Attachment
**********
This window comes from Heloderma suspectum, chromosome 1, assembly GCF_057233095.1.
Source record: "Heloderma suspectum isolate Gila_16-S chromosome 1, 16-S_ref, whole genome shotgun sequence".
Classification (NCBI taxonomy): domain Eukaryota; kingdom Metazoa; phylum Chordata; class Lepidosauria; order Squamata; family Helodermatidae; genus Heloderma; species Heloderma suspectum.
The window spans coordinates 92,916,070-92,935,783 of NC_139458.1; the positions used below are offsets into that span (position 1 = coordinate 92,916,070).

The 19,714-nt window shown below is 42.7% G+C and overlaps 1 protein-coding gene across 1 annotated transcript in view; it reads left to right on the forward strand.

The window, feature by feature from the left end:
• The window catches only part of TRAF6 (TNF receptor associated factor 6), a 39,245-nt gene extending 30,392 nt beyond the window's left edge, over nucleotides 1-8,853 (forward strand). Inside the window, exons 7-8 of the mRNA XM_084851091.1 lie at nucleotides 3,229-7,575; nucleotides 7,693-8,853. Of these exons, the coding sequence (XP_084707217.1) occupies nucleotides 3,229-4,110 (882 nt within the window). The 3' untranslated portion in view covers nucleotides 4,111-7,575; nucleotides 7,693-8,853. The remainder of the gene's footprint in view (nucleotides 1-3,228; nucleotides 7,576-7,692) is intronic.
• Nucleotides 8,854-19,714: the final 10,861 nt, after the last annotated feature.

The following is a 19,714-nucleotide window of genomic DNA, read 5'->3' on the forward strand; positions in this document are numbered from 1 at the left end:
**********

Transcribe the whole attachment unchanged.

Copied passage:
This window comes from Heloderma suspectum, chromosome 1, assembly GCF_057233095.1.
Source record: "Heloderma suspectum isolate Gila_16-S chromosome 1, 16-S_ref, whole genome shotgun sequence".
Classification (NCBI taxonomy): domain Eukaryota; kingdom Metazoa; phylum Chordata; class Lepidosauria; order Squamata; family Helodermatidae; genus Heloderma; species Heloderma suspectum.
The window spans coordinates 92,916,070-92,935,783 of NC_139458.1; the positions used below are offsets into that span (position 1 = coordinate 92,916,070).

The 19,714-nt window shown below is 42.7% G+C and overlaps 1 protein-coding gene across 1 annotated transcript in view; it reads left to right on the forward strand.

The window, feature by feature from the left end:
• The window catches only part of TRAF6 (TNF receptor associated factor 6), a 39,245-nt gene extending 30,392 nt beyond the window's left edge, over nucleotides 1-8,853 (forward strand). Inside the window, exons 7-8 of the mRNA XM_084851091.1 lie at nucleotides 3,229-7,575; nucleotides 7,693-8,853. Of these exons, the coding sequence (XP_084707217.1) occupies nucleotides 3,229-4,110 (882 nt within the window). The 3' untranslated portion in view covers nucleotides 4,111-7,575; nucleotides 7,693-8,853. The remainder of the gene's footprint in view (nucleotides 1-3,228; nucleotides 7,576-7,692) is intronic.
• Nucleotides 8,854-19,714: the final 10,861 nt, after the last annotated feature.

The following is a 19,714-nucleotide window of genomic DNA, read 5'->3' on the forward strand; positions in this document are numbered from 1 at the left end: